A premature ending of Covid-19 lockdown restrictions might not result in a second spike of infections from the virus, leading expert Professor Hugh Pennington has told the Scottish Parliament.
In a letter to MSPs on Holyrood’s Health Committee, the University of Aberdeen emeritus professor said he has seen “no evidence” to suggest there could be a rise in cases “more virulent than the one we have endured”.
He said while previous flu pandemics have seen second waves of infection more deadly than the initial outbreak, this may not be the case for coronavirus.
He said: “In my opinion the more we learn about Covid-19, the more the differences with influenza virus become apparent.”
Speaking of the potential for a second spike, he added: “It is far more likely that our situation would resemble that in Singapore, where infections would continue to occur with cases numbers declining but at a slower pace than if controls had been maintained.”
Prime Minister Boris Johnson is expected to announce some easing of the current lockdown restrictions on Sunday.
But in Scotland, First Minister Nicola Sturgeon has insisted this week that progress against coronavirus is still too fragile for any changes to be made.
Prof Pennington said: “No second waves of Covid-19 infections have occurred in China, South Korea or New Zealand, countries in which local virus transmission is currently close to zero.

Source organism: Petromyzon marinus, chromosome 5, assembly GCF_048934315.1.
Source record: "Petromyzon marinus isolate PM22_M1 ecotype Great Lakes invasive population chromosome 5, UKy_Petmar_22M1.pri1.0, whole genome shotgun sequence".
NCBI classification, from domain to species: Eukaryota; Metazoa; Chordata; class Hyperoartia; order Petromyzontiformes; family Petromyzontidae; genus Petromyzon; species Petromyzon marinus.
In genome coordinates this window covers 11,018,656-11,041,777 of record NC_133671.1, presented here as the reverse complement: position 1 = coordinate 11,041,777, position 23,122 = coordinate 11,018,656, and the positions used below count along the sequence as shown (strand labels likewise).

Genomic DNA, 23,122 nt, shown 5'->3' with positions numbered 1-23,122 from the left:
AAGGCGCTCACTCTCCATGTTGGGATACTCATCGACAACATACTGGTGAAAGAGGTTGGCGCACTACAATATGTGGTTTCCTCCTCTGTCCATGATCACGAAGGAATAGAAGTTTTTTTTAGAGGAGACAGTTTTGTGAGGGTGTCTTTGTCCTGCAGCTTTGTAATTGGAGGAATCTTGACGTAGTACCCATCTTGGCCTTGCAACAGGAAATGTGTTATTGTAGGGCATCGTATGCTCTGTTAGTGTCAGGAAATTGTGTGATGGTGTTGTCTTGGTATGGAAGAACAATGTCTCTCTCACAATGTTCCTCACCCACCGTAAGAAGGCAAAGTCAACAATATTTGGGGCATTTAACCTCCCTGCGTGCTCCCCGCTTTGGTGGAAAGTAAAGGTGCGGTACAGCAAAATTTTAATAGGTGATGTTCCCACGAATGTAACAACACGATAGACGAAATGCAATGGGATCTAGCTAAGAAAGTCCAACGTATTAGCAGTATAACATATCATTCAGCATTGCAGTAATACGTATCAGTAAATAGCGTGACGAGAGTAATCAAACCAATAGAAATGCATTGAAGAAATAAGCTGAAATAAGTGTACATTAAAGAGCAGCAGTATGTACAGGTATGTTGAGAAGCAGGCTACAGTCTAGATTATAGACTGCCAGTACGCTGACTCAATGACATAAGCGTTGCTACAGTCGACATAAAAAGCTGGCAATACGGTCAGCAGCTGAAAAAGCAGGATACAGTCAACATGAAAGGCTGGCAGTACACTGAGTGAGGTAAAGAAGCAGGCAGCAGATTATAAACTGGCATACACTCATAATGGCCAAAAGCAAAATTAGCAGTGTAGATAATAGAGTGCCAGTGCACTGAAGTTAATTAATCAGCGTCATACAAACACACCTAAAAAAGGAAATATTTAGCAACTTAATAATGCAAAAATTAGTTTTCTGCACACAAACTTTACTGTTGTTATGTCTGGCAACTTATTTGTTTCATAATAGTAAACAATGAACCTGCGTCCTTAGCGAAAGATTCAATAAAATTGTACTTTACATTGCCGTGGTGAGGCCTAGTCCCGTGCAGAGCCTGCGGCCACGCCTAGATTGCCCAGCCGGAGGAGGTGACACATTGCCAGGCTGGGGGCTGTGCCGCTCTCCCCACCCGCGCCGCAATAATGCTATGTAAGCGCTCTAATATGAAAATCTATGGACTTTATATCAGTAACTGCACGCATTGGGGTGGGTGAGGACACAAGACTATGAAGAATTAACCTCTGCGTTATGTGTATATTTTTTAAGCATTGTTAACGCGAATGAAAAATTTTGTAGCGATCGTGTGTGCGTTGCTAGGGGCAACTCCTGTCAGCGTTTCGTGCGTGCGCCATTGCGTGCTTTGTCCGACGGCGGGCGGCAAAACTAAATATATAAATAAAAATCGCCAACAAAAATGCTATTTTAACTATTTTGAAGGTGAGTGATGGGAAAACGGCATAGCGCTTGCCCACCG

“Even in Singapore, where transmission controls have not so far led to this outcome, due mostly to outbreaks in migrant worker dormitories, there has been no second wave of cases. A smart phone app to assist in virus control was introduced in Singapore on March 20.”
He also suggested that within Scotland, residents in Orkney and the Western Isles could be “freed earlier from social distancing and lockdown than mainland communities”.
Prof Pennington said this is because “they have had few Covid-19 cases”, with no-one in hospital in Orkney since April 5 and since April 2 in the Western Isles.
He added that the islands also have “excellent public health systems, and they control travel from the mainland very significantly, thus reducing the risk of virus importation”.
He went on to suggest the islands could “also serve as places to evaluate any smart phone apps” being used to help control the spread of the disease.
His letter to MSPs comes after he gave evidence to the committee, during which he urged the Scottish Government to “test, test, test” to eradicate coronavirus.
Asked about his comments at the Scottish Government’s coronavirus briefing, Ms Sturgeon said she has to base her judgements on the advice of the chief medical officer and her advisory group.
She added: “I think every piece of evidence I hear, both directly within the Scottish Government and from international experts, is that there is a very real risk of a second wave of this infection later in the year and the scale and the timing of that could absolutely be influenced by the decisions we take on lockdown.
“I think every country is pretty much alive to that risk as they take decisions. If that wasn’t the case, then we wouldn’t have countries – as gradually and as carefully as they are – starting to ease their way out of these restrictions.
“So I don’t know what Hugh Pennington is basing that on. It was put to me last week something he said about the R number and care homes. I have no idea what he was basing that on, either.”